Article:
Sports betting company DraftKings revealed last week that more than 67,000 customers had their personal information exposed following a id attack in november.

In credential stuffing attacks, automated tools are used to make massive numbers of attempts (up to millions at a time) to log into accounts using credentials (user/password pairs). password) stolen from other online services.

This tactic works exceptionally well against user accounts whose owners have reused the same login credentials across multiple platforms.

The attackers aim to take control of as many accounts as possible to steal personal and financial information, which is sold on hacking forums or on the dark web. However, stolen information can also be used in identity theft scams to make unauthorized purchases or drain bank accounts linked to compromised accounts.

Nearly 68,000 DraftKings customers affected

In a data breach notification filed with the senior attorney general’s office, DraftKings revealed that the data of 67,995 people was exposed in the incident last month.

The company said the attackers obtained the credentials needed to log into customer accounts from a source other than DraftKings.

“In the event of access to an account, among other things, the attacker could have seen the name, address, telephone number, email address of the account holder, the last four digits of the card payment card, profile picture, previous transaction information, account balance, and last password change date,” the breach notification reads.

“At this time, there is currently no evidence that attackers have accessed your social security number, driver’s license number, or financial account number.

“While bad actors may have seen the last four digits of your payment card, your full payment card number, expiration date, and CVV are not stored in your account.”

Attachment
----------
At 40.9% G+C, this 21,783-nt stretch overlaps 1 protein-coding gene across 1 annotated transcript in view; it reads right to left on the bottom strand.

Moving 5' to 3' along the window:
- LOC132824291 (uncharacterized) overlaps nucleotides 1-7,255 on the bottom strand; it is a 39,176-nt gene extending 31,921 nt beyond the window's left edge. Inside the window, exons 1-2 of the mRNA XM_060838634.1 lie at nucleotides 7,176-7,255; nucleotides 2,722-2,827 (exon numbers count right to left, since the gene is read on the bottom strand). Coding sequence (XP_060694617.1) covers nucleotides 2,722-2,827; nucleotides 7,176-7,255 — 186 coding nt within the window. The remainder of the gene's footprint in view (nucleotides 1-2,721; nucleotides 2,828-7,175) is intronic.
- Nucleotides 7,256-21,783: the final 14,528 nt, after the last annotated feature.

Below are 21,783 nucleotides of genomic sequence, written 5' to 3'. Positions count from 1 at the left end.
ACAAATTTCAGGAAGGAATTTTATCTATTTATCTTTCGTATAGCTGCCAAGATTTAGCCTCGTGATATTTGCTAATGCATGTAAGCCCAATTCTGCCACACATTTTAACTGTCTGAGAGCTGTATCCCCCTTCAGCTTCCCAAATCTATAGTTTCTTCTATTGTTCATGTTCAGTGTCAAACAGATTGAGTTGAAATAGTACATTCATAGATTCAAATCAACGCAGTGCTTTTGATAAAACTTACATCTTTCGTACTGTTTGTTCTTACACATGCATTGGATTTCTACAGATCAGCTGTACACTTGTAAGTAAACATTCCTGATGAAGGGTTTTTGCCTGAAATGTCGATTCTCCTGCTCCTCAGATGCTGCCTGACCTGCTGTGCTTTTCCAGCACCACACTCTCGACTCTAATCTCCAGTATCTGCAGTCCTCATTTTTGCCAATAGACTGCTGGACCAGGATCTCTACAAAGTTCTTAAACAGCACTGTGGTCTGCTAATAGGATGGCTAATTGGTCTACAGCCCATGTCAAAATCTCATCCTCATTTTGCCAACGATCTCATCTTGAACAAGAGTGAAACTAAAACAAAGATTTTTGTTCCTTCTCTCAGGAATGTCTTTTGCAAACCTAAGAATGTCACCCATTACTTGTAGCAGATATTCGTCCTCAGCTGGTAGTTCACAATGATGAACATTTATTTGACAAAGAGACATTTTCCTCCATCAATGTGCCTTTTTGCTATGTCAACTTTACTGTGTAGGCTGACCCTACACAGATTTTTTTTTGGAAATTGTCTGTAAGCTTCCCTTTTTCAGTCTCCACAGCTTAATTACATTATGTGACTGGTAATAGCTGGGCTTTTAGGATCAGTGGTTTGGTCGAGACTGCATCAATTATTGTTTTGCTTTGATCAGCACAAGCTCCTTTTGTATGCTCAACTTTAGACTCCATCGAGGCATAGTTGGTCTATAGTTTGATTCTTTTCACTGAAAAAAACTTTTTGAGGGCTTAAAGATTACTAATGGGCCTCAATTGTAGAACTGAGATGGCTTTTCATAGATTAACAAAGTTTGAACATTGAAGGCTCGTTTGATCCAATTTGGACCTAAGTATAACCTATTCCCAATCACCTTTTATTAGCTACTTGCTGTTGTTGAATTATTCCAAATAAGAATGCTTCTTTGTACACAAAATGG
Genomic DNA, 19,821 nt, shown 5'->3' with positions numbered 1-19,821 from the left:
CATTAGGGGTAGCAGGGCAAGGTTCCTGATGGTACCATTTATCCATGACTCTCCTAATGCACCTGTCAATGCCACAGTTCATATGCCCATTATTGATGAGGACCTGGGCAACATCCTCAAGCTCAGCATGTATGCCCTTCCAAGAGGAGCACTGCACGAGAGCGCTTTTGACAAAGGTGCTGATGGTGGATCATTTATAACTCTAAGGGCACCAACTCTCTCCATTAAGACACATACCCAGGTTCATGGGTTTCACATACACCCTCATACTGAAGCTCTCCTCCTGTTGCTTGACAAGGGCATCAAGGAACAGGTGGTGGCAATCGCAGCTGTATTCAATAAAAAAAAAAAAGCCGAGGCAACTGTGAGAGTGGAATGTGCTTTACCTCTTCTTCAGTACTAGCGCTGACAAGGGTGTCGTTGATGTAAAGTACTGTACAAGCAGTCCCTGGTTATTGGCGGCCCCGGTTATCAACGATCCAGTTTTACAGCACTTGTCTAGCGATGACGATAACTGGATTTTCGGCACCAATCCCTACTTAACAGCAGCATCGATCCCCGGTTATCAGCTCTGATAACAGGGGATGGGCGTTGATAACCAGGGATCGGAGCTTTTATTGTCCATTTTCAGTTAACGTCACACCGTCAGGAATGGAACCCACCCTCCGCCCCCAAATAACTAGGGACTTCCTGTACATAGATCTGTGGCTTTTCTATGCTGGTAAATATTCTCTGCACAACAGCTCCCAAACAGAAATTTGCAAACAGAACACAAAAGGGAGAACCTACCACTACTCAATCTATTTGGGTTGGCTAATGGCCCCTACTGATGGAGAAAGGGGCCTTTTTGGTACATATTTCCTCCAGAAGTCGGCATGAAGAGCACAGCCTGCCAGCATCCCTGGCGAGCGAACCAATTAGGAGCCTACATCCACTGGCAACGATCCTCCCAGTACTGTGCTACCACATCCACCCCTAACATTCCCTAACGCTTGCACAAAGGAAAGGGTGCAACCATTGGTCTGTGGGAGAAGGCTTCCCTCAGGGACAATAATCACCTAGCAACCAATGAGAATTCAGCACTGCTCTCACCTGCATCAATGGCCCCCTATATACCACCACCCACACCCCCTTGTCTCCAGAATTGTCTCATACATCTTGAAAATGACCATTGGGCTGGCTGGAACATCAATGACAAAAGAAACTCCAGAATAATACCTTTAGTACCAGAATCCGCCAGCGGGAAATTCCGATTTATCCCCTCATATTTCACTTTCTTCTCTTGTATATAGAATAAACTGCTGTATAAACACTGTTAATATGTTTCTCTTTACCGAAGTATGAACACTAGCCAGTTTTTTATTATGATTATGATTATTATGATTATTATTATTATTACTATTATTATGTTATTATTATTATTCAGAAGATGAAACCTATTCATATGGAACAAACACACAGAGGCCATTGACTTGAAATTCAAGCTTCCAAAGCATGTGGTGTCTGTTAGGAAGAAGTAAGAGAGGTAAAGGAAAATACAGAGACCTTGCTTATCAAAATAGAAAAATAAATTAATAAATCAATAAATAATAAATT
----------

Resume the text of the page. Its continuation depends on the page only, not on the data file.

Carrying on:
After detecting the attack, DraftKings reset passwords for affected accounts and said it had additional fraud alerts in place.

It also restored funds withdrawn following the credential attack, reimbursing up to $300,000 identified as stolen in the incident, as stated by DraftKings president and co-founder Paul Liberman. , in November.

Bank accounts of hacked DraftKings users targeted in attack

The common denominator of user accounts that have been hacked appears to be an initial deposit of $5 followed by a password change, enabling two-factor authentication (2FA) on a different phone number, then withdrawing as much as possible of the linked bank accounts of the victims.

Although DraftKings did not share additional information on how the attackers stole funds, BleepingComputer has since learned that the attack was carried out by a malicious actor selling stolen accounts with deposit balances on a marketplace. online for $10 to $35.

The sales included instructions on how buyers could make $5 deposits and withdraw all money from hacked DraftKings user accounts.

Instructions on how to clear hacked DraftKings accounts
Instructions on how to Bleed Breached DraftKings Accounts (BleepingComputer)

After DraftKings announced the credential stuffing attack, they locked down the hacked accounts, with threat actors warning that their campaign was no longer working.

Warning that DraftKings has locked hacked accounts
Warning that DraftKings locked hacked accounts (BleepingComputer)

The company now advises its customers to never use the same password for multiple online services, never share their credentials with third-party platforms, immediately enable 2FA on their accounts, and remove banking details or unlink their bank accounts to block any future fraudulent withdrawals. requests.​

As the The FBI recently warnedCredential stuffing attacks are rapidly increasing in volume due to readily available automated tools and aggregate lists of leaked credentials.

In September, identity and access management company Okta also reported that the situation has worsened significantly this year since it recorded more than 10 billion credential stuffing events in the first three months of 2022.

This represents approximately 34% of the overall authentication traffic tracked by Okta, which means that one in three login attempts is malicious and fraudulent.



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